The Speed of Life

The path is so familiar, so routine, so customary that her very shoes seem to know the way, which is a good thing since her mind seems to be off on a walk of its own.  Her steps are middling slow, but her thoughts, in her careful, sorting way, are occupied with speed.  Speed of light.  Speed of life.

Sixty-six thousand six hundred fifty-nine.  She thinks it in words but sees it in her mind’s eye as a number: 66,659.  Ever since she heard that number on the radio this morning it has loomed before her, driving out every other thought.  The speaker on the radio—an astronomer? an astrophysicist?—he threw out the number so casually as if it was something everyone already knew.  “Well,” he said, “we’re all moving around the sun at 66,659 miles per hour, so one way or another we’re making progress.”  And they had laughed, the astronomer and the radio host.  And what was that other number?  One thousand forty.  “Don’t forget,” said the astronomer, “that the earth is also rotating on its axis at 1,040 miles an hour at the equator, so nobody really gets to stand still.”

She stands still, or as still as she can given that she is moving around the sun at such a horrendous speed.  Her unfocused eyes do not see the sharp dazzles of sunlight glinting on the bay or the sleek ketch making its way toward the open sea or the pelican diving for an anchovy, or the other walkers on the path or their happy, eager dogs reading the scents that dodge about in the breeze.  She is a million miles away watching her lovely blue-green planet spinning like a dervish, singing itself through space in an endless elliptical tarantella with the sun as she, herself, chases it through space, racing to catch up as it speeds away from her.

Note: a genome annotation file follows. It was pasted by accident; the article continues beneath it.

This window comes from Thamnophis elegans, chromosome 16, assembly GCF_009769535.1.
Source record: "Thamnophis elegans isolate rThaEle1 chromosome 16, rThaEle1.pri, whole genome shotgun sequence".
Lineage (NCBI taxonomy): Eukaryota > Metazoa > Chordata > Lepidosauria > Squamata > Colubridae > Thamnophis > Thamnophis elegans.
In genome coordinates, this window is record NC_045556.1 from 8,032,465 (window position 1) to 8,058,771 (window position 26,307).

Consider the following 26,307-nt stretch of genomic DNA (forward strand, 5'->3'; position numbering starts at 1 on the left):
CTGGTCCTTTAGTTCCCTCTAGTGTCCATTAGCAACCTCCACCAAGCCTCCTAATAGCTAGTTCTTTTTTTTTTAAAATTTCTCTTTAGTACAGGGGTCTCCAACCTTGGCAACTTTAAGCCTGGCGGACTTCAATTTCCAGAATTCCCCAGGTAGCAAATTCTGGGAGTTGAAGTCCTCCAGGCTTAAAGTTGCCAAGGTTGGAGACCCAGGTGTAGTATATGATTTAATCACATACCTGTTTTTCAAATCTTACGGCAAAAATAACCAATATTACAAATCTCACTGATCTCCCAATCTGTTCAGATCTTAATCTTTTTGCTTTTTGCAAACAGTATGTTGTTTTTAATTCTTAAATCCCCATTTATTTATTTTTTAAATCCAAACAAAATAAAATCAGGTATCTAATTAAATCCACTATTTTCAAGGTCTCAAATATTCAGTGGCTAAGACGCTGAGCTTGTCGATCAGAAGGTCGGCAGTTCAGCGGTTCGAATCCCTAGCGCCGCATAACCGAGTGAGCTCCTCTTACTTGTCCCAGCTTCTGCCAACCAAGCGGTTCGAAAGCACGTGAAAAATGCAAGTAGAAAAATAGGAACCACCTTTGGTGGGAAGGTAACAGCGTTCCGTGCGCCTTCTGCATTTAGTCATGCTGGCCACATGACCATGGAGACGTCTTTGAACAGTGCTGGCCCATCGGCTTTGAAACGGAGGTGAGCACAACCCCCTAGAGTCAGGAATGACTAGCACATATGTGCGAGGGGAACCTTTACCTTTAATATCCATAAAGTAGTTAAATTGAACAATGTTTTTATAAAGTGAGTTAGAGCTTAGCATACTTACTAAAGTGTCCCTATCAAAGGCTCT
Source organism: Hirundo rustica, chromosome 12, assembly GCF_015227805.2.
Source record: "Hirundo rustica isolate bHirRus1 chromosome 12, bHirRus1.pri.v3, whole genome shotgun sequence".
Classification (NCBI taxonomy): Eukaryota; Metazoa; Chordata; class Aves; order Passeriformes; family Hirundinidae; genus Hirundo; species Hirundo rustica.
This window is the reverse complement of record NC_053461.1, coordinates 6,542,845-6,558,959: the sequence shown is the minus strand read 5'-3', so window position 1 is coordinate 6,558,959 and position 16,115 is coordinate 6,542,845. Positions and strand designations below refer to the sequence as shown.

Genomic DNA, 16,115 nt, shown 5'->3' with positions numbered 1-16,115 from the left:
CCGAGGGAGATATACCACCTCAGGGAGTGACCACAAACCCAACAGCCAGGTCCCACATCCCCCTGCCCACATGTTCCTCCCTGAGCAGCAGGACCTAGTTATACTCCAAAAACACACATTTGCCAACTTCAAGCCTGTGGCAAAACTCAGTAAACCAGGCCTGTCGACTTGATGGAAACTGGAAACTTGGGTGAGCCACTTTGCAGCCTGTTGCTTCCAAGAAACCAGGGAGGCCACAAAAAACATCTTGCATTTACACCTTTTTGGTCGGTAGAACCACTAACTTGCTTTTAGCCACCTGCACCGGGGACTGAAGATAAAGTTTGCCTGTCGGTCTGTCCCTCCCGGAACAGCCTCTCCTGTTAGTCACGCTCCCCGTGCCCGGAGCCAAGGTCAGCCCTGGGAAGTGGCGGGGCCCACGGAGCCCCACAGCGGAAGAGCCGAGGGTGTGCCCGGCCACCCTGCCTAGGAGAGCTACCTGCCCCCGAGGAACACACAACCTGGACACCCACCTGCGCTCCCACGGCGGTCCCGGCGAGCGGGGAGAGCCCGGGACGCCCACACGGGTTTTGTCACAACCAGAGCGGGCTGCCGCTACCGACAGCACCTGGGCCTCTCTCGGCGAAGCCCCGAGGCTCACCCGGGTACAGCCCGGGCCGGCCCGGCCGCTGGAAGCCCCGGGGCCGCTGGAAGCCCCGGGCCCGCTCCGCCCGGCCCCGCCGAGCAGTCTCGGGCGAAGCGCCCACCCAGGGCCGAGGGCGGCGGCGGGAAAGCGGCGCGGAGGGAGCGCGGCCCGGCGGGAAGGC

The sun wraps her in light, warm and welcoming this close to the solstice, penetrating her long sleeves and wide-brimmed hat, teasing out memories.  You used to let me touch you the sun seems to say.  You used to lie on the beach and bathe in my light.  But that was before the ozone layer had thinned.  That was before skin cancer.  That was before.  That’s the problem with moving through space at 66,659 miles an hour she thinks.  In no time at all it’s all gone by.  In no time at all your ride is over.  She lifts her eyes to the horizon but the sights of the bay on this beautiful, nearly summer day are invisible to her.

She sees a face, that dearly beloved face she misses most, and her breath catches in her throat.  She sees that face she loves in all the ages she had known and loved it.  She sees it young and radiant, framed by chestnut hair, thick and full. She sees it older, rounder, accented by the soft lines of character and hair the color of steel.  She sees it old, thin, worn and weathered, the hair a cirrus cloud of wispy snow.  She sees the old dog they both loved so much, just for a moment out on the path ahead of her, looking back, smiling, then turning to amble on ahead.  She sees old friends, family, companions standing off in the distance, all of them swallowed by the light.

Surrounded by a great cloud of witnesses.  World without end. Amen.  The words come echoing up from the sanctuary of her memories, attached to half-forgotten melodies, rising from the pages of long-disused hymnals.  Oh, Jesus, must it all go by so fast?  Does it ever stop? she wonders.  And suddenly, despite the fact that the whole earth on which she stands is hurtling through space at 66,659 miles an hour, she truly is perfectly still.  No…she realizes, that’s not quite right.  I am not still, she thinks, I have stepped into stillness.  Stillness was waiting for me.  Stillness was waiting for me to stop running through life at 66,659 miles an hour.

And for the first time in this long day that has moved by so fast, she sees what’s in front of her and around her and above her and under her feet.  She sees the path, the friendly dogs, the smiling, chatting walkers, the boats, the birds, the trees, the grass, the sky of this real and present world.  She feels the sunlight on her face.  She feels the caress of the breeze and the gentle kiss of salt in the air.  She sees it, feels it, smells it, tastes it all in a clearer light, everything sharp and distinct, suffused with the Presence of the moment.  And she realizes that this moment is eternal.  That all moments are eternal.  That life is eternal.  She sees that everything and everyone she has ever loved has, indeed, gone on ahead and is, simultaneously, thanks to some divine relativity or theological quantum twist right there beside her.  She takes a deep breath and lets out a sigh of both intense longing and profound peace, and calls out to the old dog that only she can see, “Hang on, buddy.  I’ll catch up.”

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